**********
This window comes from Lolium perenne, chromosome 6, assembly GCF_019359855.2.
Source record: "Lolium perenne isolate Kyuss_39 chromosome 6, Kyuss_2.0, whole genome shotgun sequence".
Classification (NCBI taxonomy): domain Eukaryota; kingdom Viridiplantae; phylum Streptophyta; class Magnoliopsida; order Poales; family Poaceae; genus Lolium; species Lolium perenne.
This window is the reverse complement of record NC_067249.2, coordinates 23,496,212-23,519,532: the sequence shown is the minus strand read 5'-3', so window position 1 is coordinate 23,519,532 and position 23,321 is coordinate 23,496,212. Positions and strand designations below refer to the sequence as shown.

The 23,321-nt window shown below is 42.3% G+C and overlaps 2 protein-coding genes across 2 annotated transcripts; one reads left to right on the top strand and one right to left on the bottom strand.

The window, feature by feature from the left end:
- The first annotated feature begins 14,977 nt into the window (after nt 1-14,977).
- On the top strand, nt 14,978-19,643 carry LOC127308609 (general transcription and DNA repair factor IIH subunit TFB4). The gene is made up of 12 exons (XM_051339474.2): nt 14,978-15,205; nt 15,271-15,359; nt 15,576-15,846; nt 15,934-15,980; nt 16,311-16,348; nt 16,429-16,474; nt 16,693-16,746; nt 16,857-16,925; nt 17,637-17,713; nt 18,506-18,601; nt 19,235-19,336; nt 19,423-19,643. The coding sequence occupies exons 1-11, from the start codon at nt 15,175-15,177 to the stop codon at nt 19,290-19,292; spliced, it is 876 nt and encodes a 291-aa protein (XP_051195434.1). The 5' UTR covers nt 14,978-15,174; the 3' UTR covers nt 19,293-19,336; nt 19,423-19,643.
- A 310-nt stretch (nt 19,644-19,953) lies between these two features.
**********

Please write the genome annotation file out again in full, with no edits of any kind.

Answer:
This window comes from Lolium perenne, chromosome 6, assembly GCF_019359855.2.
Source record: "Lolium perenne isolate Kyuss_39 chromosome 6, Kyuss_2.0, whole genome shotgun sequence".
Classification (NCBI taxonomy): domain Eukaryota; kingdom Viridiplantae; phylum Streptophyta; class Magnoliopsida; order Poales; family Poaceae; genus Lolium; species Lolium perenne.
This window is the reverse complement of record NC_067249.2, coordinates 23,496,212-23,519,532: the sequence shown is the minus strand read 5'-3', so window position 1 is coordinate 23,519,532 and position 23,321 is coordinate 23,496,212. Positions and strand designations below refer to the sequence as shown.

The 23,321-nt window shown below is 42.3% G+C and overlaps 2 protein-coding genes across 2 annotated transcripts; one reads left to right on the top strand and one right to left on the bottom strand.

The window, feature by feature from the left end:
- The first annotated feature begins 14,977 nt into the window (after nt 1-14,977).
- On the top strand, nt 14,978-19,643 carry LOC127308609 (general transcription and DNA repair factor IIH subunit TFB4). The gene is made up of 12 exons (XM_051339474.2): nt 14,978-15,205; nt 15,271-15,359; nt 15,576-15,846; nt 15,934-15,980; nt 16,311-16,348; nt 16,429-16,474; nt 16,693-16,746; nt 16,857-16,925; nt 17,637-17,713; nt 18,506-18,601; nt 19,235-19,336; nt 19,423-19,643. The coding sequence occupies exons 1-11, from the start codon at nt 15,175-15,177 to the stop codon at nt 19,290-19,292; spliced, it is 876 nt and encodes a 291-aa protein (XP_051195434.1). The 5' UTR covers nt 14,978-15,174; the 3' UTR covers nt 19,293-19,336; nt 19,423-19,643.
- A 310-nt stretch (nt 19,644-19,953) lies between these two features.